HomeMedia2019 Mazda MX-5 RF proves horsepower is overrated

2019 Mazda MX-5 RF proves horsepower is overrated


There is a sensation that engulfs your being when you turn a well-balanced sports car into a left-hand corner and you sense the vehicle rotating with the driver’s seat as its axis. 

Nearly 30 years after the Mazda Miata rejuvenated the genre of the classic British sports car — and, yes, we know it was and still is made not in Jolly Ol’ but in far-away Japan — we are very happy to report that sensation still comes with strapping yourself into what the specs sheet would have you believe is an underpowered collection of parts.

Consider: Four-cylinders, with no boost from turbo or supercharging. A measly 181 horsepower. A pitiful 151 pound-feet of torque. 

But if you have been led to believe that in the current automotive environment you needed at least 700 horsepower and close to a thousand pound-feet to bring a smile to your face, you really need to find a way to fit yourself into a vehicle such as the 2019 Mazda MX-5 RF, which I’ve been driving for a week, and see how much fun can be had with a lot less power — and for a lot less than the nearly six figures you’ve come to think is the ante for such automotive fun.

The Miata RF appears to bloom as its Targa-style roof retracts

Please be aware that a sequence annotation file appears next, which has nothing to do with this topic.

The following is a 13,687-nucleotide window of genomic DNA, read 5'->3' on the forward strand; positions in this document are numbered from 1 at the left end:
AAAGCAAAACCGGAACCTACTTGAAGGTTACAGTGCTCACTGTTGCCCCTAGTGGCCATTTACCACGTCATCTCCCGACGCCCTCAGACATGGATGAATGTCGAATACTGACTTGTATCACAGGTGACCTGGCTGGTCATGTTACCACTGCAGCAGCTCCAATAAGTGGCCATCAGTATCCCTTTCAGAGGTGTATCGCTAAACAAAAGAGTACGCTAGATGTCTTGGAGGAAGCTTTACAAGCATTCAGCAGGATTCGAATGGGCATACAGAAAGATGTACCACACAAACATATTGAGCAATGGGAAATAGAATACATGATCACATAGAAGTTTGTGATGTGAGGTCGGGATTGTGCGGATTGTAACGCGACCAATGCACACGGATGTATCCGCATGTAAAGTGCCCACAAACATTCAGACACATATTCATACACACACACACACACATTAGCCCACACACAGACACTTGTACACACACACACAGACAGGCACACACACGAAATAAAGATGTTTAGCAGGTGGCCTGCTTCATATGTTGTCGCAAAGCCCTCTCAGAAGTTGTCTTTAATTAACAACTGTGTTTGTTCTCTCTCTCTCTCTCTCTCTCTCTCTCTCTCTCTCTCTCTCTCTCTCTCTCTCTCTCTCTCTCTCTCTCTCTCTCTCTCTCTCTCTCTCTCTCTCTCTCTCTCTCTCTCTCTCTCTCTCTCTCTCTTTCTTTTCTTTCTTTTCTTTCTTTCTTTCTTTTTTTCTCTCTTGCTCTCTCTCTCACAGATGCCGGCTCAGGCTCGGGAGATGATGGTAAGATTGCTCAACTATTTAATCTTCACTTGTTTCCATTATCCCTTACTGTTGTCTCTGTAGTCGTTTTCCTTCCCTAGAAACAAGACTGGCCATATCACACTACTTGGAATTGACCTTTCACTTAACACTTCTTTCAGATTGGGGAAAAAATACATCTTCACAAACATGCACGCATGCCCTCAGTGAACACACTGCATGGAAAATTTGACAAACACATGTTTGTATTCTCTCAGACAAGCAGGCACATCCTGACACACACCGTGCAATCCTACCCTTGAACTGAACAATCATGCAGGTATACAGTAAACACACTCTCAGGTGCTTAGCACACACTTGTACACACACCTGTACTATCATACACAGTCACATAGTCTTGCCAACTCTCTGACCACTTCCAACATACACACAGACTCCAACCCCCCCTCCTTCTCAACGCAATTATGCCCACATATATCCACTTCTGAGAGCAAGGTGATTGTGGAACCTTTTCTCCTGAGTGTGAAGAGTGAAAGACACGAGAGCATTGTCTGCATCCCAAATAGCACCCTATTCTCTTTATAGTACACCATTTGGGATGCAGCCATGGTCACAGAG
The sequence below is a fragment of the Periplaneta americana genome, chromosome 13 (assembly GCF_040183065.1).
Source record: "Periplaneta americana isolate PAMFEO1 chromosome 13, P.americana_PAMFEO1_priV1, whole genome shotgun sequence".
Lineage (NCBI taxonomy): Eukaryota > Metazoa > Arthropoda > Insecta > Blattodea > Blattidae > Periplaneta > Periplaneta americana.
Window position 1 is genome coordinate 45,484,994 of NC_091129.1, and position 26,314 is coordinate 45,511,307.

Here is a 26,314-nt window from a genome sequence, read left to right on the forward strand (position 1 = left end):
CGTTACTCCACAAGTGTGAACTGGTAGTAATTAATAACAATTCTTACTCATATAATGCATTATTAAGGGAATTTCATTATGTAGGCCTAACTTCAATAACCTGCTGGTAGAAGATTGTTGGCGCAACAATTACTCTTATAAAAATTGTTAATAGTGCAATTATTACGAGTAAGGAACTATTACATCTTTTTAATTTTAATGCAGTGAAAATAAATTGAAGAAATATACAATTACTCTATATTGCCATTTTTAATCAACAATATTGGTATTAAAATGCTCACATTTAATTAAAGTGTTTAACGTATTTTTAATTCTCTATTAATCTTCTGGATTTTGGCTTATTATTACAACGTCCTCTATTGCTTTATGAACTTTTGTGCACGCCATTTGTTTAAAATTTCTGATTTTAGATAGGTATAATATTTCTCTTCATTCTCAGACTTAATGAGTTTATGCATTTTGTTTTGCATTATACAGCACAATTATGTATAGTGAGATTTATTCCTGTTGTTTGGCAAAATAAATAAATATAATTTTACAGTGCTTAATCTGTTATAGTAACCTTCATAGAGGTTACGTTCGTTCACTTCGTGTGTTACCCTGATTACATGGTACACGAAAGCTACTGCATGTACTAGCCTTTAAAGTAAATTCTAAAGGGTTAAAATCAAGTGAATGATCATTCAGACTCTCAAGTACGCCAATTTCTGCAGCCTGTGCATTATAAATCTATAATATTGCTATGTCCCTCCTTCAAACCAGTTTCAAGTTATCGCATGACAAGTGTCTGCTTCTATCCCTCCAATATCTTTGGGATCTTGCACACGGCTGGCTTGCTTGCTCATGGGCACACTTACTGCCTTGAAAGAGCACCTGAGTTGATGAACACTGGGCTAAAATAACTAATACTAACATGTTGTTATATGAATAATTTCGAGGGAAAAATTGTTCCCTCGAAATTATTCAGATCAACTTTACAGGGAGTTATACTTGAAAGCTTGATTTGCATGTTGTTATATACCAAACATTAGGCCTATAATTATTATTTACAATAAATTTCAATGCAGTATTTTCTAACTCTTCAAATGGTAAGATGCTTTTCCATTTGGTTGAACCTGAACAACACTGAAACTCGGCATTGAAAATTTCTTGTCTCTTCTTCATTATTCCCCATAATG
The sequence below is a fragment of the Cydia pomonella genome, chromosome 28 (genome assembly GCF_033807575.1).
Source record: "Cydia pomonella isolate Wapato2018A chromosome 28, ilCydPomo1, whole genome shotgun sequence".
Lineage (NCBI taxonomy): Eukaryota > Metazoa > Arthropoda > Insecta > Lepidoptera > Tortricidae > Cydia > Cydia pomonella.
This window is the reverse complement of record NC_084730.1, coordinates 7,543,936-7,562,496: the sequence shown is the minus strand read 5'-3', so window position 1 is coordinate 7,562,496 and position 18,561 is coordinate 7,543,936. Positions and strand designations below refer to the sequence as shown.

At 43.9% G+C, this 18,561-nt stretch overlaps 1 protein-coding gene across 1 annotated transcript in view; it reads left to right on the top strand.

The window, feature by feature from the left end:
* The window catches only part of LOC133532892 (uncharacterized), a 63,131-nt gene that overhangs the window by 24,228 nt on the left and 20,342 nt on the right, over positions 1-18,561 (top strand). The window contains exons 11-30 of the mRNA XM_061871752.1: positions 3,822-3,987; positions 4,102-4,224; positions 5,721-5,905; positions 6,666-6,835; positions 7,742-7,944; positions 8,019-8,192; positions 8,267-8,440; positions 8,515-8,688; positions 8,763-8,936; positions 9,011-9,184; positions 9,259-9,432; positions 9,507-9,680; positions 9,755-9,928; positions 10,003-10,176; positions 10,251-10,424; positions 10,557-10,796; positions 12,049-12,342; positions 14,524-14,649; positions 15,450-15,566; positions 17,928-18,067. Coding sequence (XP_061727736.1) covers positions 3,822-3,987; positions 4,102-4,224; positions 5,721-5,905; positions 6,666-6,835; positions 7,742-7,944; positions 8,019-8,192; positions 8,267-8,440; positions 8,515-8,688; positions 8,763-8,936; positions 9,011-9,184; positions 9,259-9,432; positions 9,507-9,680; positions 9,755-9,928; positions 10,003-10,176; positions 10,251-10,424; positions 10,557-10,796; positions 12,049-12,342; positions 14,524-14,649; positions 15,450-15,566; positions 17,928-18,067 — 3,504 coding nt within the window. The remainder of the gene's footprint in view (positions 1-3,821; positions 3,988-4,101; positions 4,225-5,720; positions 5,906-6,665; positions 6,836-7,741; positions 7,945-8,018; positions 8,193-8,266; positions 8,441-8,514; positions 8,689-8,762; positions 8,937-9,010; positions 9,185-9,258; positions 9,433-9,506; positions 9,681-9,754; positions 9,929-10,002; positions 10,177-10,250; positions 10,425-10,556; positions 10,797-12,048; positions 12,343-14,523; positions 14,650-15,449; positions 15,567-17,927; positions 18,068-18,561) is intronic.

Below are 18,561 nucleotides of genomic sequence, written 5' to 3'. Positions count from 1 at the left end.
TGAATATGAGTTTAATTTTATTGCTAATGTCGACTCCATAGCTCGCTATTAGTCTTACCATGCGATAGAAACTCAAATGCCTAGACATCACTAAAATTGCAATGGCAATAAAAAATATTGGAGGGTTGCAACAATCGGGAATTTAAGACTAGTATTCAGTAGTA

Mechanical ballet

No, the Miata is not going to carry you at autobahn speeds, but neither is it going to jeopardize your driver’s license. Forget 9/10s. Push it to even 80 percent on a curvy road and you’re having a blast and a half. 

MSRP on the car I’ve been driving is $32,345. As-tested price is $38,635, in large part because this one is equipped with a special Brembo/BBS, Recaro Package, that installs Brembo brakes up front (and red calipers at all four corners), BBS forced 17-inch alloy wheels (bearing Bridgestone Potenza S001 P205/45 tires), heated Recaro Sport seats, side-sill extensions and rear bumper skirt, and a black roof.

Oh, and by the way, that roof is what Mazda calls its RF or Retractable Fastback, and which old-timey sports car enthusiasts would recognize as a Targa top, except instead of having to be manually removed and stowed, at the push of a button, the rear section lifts and the Targa section buries itself into a compartment behind the cabin, which now is open to the sky for an almost-roadster driving experience.

In some marvelous automotive architectural design and engineering, you still have nearly 4.5 cubic feet of trunk space even with the top submerged, enough for a couple of weekender bags. 

Short-throw shifter is a great way to stir up some fun

When Mazda introduced the Miata back in 1989 at the Chicago Auto Show, the reborn British-style sports car was available only as a roadster, and only with a manual transmission. With the launch of the fourth generation in 2015, the retractable fastback version became available. (There had earlier been a removable hardtop option and a power retractable hardtop as well.) 

The RF design has a fixed profile with features flying buttresses and the added security and sound-proofing of a solid roof overhead. The Targa-style top can be stowed or move back in place within 13 seconds, so even if you’re caught in a rain storm, you’re not going to get very wet. But you are going to enjoy an almost roadster-like driving experience.